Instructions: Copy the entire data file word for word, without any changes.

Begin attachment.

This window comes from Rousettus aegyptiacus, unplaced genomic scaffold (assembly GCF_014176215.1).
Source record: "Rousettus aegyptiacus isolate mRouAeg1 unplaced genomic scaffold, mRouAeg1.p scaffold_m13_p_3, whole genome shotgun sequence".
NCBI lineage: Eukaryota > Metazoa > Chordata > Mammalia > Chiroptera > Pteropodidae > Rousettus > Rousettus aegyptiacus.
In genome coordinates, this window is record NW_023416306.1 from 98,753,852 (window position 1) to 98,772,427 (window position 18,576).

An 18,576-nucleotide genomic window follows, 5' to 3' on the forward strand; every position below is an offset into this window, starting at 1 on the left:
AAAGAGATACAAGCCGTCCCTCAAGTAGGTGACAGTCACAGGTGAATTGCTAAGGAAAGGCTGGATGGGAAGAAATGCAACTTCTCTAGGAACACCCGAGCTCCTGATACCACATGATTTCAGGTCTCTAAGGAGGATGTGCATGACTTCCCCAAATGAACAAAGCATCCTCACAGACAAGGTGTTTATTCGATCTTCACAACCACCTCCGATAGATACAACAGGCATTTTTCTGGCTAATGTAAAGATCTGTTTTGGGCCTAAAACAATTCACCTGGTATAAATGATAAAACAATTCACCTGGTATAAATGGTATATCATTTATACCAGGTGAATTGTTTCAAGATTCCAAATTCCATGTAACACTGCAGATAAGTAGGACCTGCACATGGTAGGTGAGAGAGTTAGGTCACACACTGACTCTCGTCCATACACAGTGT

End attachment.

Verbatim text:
This window comes from Rousettus aegyptiacus, unplaced genomic scaffold (assembly GCF_014176215.1).
Source record: "Rousettus aegyptiacus isolate mRouAeg1 unplaced genomic scaffold, mRouAeg1.p scaffold_m13_p_3, whole genome shotgun sequence".
NCBI lineage: Eukaryota > Metazoa > Chordata > Mammalia > Chiroptera > Pteropodidae > Rousettus > Rousettus aegyptiacus.
In genome coordinates, this window is record NW_023416306.1 from 98,753,852 (window position 1) to 98,772,427 (window position 18,576).

An 18,576-nucleotide genomic window follows, 5' to 3' on the forward strand; every position below is an offset into this window, starting at 1 on the left:
AAAGAGATACAAGCCGTCCCTCAAGTAGGTGACAGTCACAGGTGAATTGCTAAGGAAAGGCTGGATGGGAAGAAATGCAACTTCTCTAGGAACACCCGAGCTCCTGATACCACATGATTTCAGGTCTCTAAGGAGGATGTGCATGACTTCCCCAAATGAACAAAGCATCCTCACAGACAAGGTGTTTATTCGATCTTCACAACCACCTCCGATAGATACAACAGGCATTTTTCTGGCTAATGTAAAGATCTGTTTTGGGCCTAAAACAATTCACCTGGTATAAATGATAAAACAATTCACCTGGTATAAATGGTATATCATTTATACCAGGTGAATTGTTTCAAGATTCCAAATTCCATGTAACACTGCAGATAAGTAGGACCTGCACATGGTAGGTGAGAGAGTTAGGTCACACACTGACTCTCGTCCATACACAGTGT